As flames from several wildfires whipped through North County this week, Supervisor Bill Horn came forward with a bold suspicion: The blazes may have been started by an arsonist still on the loose.

“I question whether or not six fires haven’t been set by somebody,” Horn said Wednesday at a news conference in Carlsbad. “I’ve never seen anything like this in 20 years.”

Horn admitted “it could all be by chance” and said he did not have any evidence that arson was the cause. Fire Captain Kendal Bortisser later said the arson suspicion “did not come from Calfire” and that “the fires are under investigation.”

Horn said early on Thursday, though, that he’s not the only one with that worry, he just “probably spoke up first about it.”

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Indeed, arson is often where people’s minds drift when blazes break out. But even if an arsonist did set one or more of the current local fires (10News reported Thursday that an arson suspect in Escondido had been questioned and released), statistics show it’s actually pretty rare for wildfires to be set on purpose with some nefarious aim.

The state’s largest wildfire in history, the Cedar Fire in San Diego County in 2003, was started by a man who eventually argued he was lost and set the blaze in hopes of being found.

The Cedar Fire scorched 273,246 acres, destroyed 2,820 structures and killed 15 people.

Even the cause of that fire, though, is listed officially as “human related” – not specifically arson.

Statistics from recent years suggest only a small percentage of wildfires in San Diego County battled by Calfire are set intentionally. Of 162 wildfires listed under Calfire’s Wildfire Activity Statsitics for 2012, only seven were determined to have been caused by arson. In 2011, it was six of 196 and in 2010, it was seven of 136.

But the cause of dozens of wildfires each year in the county goes undetermined, according to Calfire.

Not including the “undetermined” and “miscellaneous” categories, the three primary causes of San Diego County wildfires battled by Calfire in 2012 were equipment use (16), debris burning (15) and lightning strikes (12).

Jennifer Jones, a spokesperson for the U.S. Forest Service, said that wildfire causes differ greatly by region.

“Back in the southern and eastern parts of the country,” Jones said, “debris burning is a huge cause of wildfires.”

Lynne Tolmachoff, a spokesperson for Calfire, said that the primary cause of wildfires in California often depends on the time of year. Leaves don’t fall as heavily here as they do in other states, but burn piles are a big cause of wildfires during times residents are permitted to do so.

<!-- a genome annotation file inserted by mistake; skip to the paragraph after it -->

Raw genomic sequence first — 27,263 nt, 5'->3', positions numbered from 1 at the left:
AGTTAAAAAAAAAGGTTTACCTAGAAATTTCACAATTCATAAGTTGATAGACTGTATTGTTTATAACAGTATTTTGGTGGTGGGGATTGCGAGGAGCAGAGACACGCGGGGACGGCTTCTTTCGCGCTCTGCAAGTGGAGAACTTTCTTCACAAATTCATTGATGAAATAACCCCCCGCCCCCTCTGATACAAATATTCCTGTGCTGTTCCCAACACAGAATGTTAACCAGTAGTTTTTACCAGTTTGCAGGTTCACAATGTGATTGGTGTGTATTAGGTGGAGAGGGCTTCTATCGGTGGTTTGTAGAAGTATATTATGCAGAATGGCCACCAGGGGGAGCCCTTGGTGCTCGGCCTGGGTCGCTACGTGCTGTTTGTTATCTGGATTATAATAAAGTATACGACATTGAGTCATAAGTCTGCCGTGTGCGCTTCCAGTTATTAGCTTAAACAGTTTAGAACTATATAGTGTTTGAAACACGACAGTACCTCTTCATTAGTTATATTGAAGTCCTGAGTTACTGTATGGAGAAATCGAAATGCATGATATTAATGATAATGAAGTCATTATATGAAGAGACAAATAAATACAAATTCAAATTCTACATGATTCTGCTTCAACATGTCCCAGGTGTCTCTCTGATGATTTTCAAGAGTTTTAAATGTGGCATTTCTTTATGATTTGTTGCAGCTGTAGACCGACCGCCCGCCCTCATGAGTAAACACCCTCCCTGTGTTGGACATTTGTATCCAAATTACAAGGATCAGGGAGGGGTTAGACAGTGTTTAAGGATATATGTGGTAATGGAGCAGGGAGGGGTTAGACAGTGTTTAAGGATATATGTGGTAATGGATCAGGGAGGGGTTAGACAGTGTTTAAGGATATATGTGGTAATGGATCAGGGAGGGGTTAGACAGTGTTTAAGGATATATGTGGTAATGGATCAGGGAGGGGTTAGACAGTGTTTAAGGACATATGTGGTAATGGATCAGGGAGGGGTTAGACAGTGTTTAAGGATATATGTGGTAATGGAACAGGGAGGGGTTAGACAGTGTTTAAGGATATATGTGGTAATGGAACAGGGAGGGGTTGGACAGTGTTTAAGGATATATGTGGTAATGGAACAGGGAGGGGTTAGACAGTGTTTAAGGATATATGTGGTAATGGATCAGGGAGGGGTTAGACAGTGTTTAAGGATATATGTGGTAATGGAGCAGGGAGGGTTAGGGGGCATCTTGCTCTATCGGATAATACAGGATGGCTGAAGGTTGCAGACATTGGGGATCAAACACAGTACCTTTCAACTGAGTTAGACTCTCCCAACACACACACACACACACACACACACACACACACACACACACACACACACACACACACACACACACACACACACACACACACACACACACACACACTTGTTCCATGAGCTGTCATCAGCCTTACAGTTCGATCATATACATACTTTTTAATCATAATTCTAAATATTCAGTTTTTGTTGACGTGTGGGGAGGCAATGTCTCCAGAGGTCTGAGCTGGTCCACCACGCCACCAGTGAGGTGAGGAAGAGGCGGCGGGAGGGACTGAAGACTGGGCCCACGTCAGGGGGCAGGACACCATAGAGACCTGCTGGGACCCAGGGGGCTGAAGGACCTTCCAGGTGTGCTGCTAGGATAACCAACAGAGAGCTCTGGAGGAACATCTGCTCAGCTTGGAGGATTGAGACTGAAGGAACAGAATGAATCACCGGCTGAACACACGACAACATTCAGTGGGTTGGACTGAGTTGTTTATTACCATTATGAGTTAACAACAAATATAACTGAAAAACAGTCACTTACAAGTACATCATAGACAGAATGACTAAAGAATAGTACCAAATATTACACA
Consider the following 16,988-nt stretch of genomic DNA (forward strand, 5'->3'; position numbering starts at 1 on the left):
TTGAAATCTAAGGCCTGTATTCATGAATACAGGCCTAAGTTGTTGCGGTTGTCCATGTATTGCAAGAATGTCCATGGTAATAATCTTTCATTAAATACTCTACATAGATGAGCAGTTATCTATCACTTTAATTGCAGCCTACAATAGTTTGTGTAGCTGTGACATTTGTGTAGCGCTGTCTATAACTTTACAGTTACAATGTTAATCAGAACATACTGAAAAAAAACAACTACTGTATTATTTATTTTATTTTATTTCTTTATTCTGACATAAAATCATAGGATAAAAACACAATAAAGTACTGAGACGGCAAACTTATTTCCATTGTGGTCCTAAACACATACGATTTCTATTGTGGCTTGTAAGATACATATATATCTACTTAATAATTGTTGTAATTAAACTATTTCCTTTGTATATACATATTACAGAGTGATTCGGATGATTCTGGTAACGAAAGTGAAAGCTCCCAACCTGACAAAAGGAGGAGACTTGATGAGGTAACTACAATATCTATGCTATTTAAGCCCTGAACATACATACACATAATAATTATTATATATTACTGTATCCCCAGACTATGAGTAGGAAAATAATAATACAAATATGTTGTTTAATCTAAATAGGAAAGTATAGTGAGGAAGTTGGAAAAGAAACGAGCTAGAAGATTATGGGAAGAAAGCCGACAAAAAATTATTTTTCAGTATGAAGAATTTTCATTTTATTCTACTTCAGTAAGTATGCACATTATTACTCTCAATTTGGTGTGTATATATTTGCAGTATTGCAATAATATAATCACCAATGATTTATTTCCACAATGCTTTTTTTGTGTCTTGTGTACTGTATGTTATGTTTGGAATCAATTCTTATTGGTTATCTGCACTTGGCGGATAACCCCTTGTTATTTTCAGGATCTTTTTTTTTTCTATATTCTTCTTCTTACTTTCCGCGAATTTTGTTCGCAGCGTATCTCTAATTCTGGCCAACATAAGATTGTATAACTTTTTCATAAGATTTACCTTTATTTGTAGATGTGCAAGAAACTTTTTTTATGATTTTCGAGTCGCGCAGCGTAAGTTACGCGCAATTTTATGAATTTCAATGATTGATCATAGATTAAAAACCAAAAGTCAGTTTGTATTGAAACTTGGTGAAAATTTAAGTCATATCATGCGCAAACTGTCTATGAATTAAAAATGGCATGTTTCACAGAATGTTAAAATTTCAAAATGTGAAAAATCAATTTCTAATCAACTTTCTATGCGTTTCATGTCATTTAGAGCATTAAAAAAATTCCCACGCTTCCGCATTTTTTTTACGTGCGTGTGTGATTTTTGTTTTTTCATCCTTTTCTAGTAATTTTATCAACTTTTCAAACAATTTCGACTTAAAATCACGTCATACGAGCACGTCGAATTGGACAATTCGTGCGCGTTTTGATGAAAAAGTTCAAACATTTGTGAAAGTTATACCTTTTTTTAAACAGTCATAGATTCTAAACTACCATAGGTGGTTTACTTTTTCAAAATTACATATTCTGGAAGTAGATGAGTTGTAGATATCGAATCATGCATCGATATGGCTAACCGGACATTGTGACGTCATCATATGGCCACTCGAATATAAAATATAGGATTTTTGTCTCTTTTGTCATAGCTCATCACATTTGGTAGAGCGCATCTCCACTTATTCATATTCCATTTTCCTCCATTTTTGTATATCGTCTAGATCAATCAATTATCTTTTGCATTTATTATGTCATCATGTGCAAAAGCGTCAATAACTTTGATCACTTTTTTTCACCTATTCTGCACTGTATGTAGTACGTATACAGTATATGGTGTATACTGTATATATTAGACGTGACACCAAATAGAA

“During the rest of the year, it’s a lot of unintentional starting fires … things like lawn mowing,” Tolmachoff said. “But 95 percent of the fires in California are human-caused.”

And Southern California, Tolmachoff said, is where the larger and more destructive fires are “because of the weather pattern and wild land urban interface.”

Horn said one of the reasons he believes arson may have been a factor in the blazes currently burning is because there does not seem to be much connecting each one.

Fire officials are “looking for evidence,” Horn said. “If it’s there, we’ll find it … All I have is a gut feeling.”

    This article relates to: News, San Diego Fires, Share, Wildfires, Wildlife Services

    Written by Ari Bloomekatz

    Ari Bloomekatz is an investigative reporter for Voice of San Diego, focusing on county government. You can reach him directly at or 619.550.5669.

    Joe Jones
    Joe Jones subscriber

    Incisive chart. Apparently, well over 50% of fires have been caused by those Two Great Dangers: Miscellaneous and Undetermined. I trust CalFire is prioritizing them.

    Chris Brewster
    Chris Brewster subscribermember

    Mr. Horn's typical bloviating detracts from a bigger issue in my view. Two areas of government regulation have apparently (according to numerous firefighting spokespeople) had a major benefit during these fires: Building regulations for new homes to ensure fire protection and defensible space ordinances requiring clear or fire resistant areas around homes. Not only have they reduced the chance of individual homes burning, but they have also reduced the chance that one homeowner's negligence or intransigence will result in a neighboring homeowner's disaster. For those who tend to oppose government regulation, this should be a wake-up call.

    Mark Giffin